As Half of Women Drop Out of Exercise, Here's Why You Should Make It a Priority


By Gemma Yates

The irony is not lost on us that the theme for this year's International Women's Day is "inspire inclusion", yet recent statistics from an Asics study on the gender exercise gap revealed over half of women are not exercising as much as they would like to be, with 51% decreasing or stopping exercising completely.

Led by Dr Dee Dlugonski and Professor Brendon Stubbs, the report found that 56% of women are currently unhappy with their exercise levels, with the UK coming 22nd out of 26 countries surveyed in terms of satisfaction.

The biggest barriers to exercise were lack of time (74%), other commitments (76%), low self-confidence (55%) and not feeling sporty or fit enough (42%). Almost two-thirds of mothers cited motherhood as the main reason for dropping out of exercise,while employed women and homemakers were also less likely to exercise. Unsurprisingly, only 34% of men recognised time as a barrier to exercise for women (LOL).

In more positive news, the study found a direct link between women's physical activity levels and their state of mind. 52% felt happier when they exercised, 50% more energised, 48% more confident, 41% more able to switch off and 36% more sharp.

We know that when you're busy, exercise is often the first thing to go to the bottom of the priority pile, especially if you're a parent or caregiver. But arguably, it's the thing that would benefit you most during times of stress. Not only did the Asics study find that 38% of women felt more able to deal with life when they exercised regularly, but 92% of women surveyed cited mental health as a motivator to exercise, while 95% cited the self-care benefits.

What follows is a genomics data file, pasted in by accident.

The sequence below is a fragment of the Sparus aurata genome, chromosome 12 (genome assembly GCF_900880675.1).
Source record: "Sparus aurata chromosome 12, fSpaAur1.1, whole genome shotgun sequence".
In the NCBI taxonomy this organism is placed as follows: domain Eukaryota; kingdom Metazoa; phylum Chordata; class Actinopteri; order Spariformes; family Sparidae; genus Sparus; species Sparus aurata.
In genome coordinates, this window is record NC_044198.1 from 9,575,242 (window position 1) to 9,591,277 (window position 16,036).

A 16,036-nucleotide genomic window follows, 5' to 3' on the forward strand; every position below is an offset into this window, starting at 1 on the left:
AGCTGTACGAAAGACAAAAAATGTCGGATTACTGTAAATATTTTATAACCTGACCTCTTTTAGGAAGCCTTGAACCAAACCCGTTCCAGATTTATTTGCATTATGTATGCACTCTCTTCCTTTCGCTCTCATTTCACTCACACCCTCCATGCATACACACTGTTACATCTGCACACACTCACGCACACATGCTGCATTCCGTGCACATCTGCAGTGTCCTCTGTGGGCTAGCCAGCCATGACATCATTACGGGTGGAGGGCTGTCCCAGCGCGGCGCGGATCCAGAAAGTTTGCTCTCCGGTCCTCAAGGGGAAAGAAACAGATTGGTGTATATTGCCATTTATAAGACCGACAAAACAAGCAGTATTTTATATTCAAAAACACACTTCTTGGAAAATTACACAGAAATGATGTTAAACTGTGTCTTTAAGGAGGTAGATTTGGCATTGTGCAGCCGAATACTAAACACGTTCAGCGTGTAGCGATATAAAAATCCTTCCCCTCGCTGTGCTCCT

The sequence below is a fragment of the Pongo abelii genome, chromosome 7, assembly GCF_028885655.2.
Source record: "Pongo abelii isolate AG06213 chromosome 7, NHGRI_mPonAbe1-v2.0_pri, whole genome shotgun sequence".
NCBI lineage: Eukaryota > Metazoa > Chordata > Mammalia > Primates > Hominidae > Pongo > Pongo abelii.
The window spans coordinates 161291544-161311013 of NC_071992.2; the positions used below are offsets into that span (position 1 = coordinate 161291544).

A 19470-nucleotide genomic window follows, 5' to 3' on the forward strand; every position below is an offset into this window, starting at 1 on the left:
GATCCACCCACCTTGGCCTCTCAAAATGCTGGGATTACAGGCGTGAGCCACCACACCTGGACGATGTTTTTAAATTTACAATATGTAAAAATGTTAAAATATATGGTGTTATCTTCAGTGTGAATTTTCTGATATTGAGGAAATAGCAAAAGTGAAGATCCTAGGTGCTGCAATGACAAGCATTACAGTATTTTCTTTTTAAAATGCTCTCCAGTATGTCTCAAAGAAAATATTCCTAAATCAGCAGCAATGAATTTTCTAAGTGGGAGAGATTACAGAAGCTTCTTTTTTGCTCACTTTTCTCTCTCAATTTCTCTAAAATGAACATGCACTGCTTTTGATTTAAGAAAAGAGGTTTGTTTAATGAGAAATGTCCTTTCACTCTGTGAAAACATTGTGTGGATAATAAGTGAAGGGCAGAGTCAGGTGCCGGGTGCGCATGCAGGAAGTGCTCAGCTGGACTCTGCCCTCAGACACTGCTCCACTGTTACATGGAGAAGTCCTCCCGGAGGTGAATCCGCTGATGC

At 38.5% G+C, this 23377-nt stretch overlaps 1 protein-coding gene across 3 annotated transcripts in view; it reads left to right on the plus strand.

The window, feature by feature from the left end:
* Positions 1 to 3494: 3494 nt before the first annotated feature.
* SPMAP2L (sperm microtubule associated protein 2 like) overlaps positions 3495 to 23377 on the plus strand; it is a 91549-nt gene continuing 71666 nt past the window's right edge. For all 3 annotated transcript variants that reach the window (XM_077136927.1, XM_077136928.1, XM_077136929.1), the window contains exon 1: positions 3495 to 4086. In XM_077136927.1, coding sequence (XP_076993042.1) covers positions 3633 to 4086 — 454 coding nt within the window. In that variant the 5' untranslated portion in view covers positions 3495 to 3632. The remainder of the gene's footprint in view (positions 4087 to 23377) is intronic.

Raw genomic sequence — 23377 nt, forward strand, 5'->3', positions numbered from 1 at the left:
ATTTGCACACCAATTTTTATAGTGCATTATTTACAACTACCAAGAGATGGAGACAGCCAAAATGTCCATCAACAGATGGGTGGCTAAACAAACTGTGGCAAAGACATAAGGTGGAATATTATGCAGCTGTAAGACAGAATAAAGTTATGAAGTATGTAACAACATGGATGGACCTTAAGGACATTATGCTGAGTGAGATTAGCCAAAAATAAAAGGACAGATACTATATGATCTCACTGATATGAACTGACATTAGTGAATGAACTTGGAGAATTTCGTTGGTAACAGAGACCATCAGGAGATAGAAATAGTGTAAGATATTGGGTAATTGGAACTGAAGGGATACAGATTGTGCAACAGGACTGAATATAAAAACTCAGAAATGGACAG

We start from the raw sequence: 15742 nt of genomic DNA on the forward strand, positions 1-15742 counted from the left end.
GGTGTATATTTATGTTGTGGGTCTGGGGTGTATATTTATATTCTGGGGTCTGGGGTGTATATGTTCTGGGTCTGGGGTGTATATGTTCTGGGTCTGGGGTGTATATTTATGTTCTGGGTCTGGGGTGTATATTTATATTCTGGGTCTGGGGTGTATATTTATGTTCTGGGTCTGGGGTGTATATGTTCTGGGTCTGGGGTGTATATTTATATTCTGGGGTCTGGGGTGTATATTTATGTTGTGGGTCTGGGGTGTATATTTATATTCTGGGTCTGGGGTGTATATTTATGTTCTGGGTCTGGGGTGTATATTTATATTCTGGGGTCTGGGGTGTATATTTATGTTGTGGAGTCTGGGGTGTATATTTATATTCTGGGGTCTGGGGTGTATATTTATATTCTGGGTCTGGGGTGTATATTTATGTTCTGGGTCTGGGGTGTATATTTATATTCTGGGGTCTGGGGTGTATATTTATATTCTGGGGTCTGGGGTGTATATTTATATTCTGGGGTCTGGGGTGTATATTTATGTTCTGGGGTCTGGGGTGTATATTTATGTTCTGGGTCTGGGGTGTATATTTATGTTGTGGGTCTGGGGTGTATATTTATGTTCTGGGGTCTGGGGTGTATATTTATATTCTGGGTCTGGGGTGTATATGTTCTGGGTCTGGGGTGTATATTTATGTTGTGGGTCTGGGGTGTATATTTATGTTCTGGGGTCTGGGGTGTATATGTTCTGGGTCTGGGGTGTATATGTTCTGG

Then there's the physical rewards. A 2024 study found that women actually benefit more from exercise than men, with 140 minutes of moderate exercise a week reducing women's risk of premature death from any cause by 18% compared with being inactive. By contrast, men needed 300 minutes of such exercise a week for a similar gain. Regular exercise also counteracts bone and muscle loss experienced by women as we age, improves sleep and helps maintain a healthy weight. 

The fact that the Ascis study found friends and like-minded women are women's biggest fitness motivators came as no surprise to us - our Juicy girl gang is the beating heart of our community, and the benefits of exercising as part of a group are endless. Not only does it keep you accountable, it boosts your motivation, improves your confidence, makes exercise fun and allows you to meet like-minded women.

As for overcoming the barriers to exercise, we like to think we're leading the charge. Dr Dlugonski said: "Our study showed that the gender exercise gap is a complex challenge. It will not be solved with one single solution, but when asked what could help, women noted that making movement more accessible, inclusive, and recognised in all forms, while challenging society's gendered expectations, would support them in moving more. This includes making exercise centred around women and their needs. From providing childcare and catering for all activity levels, to fitting around work, being fun, affordable, safe, welcoming, and judgement-free."

This is the very essence of Juicy - a safe space free of judgment where children are welcome and you'll find a community of supportive and encouraging like-minded women to help you reach your goals. Designed around women and what we need from a gym environment, we're constantly striving to break down barriers and make exercise inclusive, enjoyable and accessible.